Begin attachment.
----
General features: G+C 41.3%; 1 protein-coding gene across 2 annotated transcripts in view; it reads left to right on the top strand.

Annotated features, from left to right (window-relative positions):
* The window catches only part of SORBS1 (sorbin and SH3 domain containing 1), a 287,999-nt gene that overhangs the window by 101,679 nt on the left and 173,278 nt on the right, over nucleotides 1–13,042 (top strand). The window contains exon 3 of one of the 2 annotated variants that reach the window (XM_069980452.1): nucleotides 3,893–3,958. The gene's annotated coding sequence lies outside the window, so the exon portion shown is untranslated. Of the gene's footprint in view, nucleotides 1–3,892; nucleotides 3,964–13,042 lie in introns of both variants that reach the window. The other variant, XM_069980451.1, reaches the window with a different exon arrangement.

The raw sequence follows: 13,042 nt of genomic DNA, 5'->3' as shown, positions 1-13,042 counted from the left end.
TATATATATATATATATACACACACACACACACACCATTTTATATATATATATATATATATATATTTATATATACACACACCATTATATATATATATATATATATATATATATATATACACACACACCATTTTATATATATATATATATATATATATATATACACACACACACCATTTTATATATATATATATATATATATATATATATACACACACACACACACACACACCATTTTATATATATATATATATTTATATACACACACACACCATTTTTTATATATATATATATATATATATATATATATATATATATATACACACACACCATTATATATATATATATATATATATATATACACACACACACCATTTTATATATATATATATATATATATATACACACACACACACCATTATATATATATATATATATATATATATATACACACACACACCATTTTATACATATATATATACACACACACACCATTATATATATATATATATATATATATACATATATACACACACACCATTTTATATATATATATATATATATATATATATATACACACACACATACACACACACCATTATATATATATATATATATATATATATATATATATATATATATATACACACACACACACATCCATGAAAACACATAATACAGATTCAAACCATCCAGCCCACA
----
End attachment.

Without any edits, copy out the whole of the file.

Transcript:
General features: G+C 41.3%; 1 protein-coding gene across 2 annotated transcripts in view; it reads left to right on the top strand.

Annotated features, from left to right (window-relative positions):
* The window catches only part of SORBS1 (sorbin and SH3 domain containing 1), a 287,999-nt gene that overhangs the window by 101,679 nt on the left and 173,278 nt on the right, over nucleotides 1–13,042 (top strand). The window contains exon 3 of one of the 2 annotated variants that reach the window (XM_069980452.1): nucleotides 3,893–3,958. The gene's annotated coding sequence lies outside the window, so the exon portion shown is untranslated. Of the gene's footprint in view, nucleotides 1–3,892; nucleotides 3,964–13,042 lie in introns of both variants that reach the window. The other variant, XM_069980451.1, reaches the window with a different exon arrangement.

The raw sequence follows: 13,042 nt of genomic DNA, 5'->3' as shown, positions 1-13,042 counted from the left end.
TATATATATATATATATACACACACACACACACACCATTTTATATATATATATATATATATATATTTATATATACACACACCATTATATATATATATATATATATATATATATATATACACACACACCATTTTATATATATATATATATATATATATATATACACACACACACCATTTTATATATATATATATATATATATATATATATACACACACACACACACACACACCATTTTATATATATATATATATTTATATACACACACACACCATTTTTTATATATATATATATATATATATATATATATATATATATATACACACACACCATTATATATATATATATATATATATATATACACACACACACCATTTTATATATATATATATATATATATATACACACACACACACCATTATATATATATATATATATATATATATATACACACACACACCATTTTATACATATATATATACACACACACACCATTATATATATATATATATATATATATACATATATACACACACACCATTTTATATATATATATATATATATATATATATATACACACACACATACACACACACCATTATATATATATATATATATATATATATATATATATATATATATATACACACACACACACATCCATGAAAACACATAATACAGATTCAAACCATCCAGCCCACA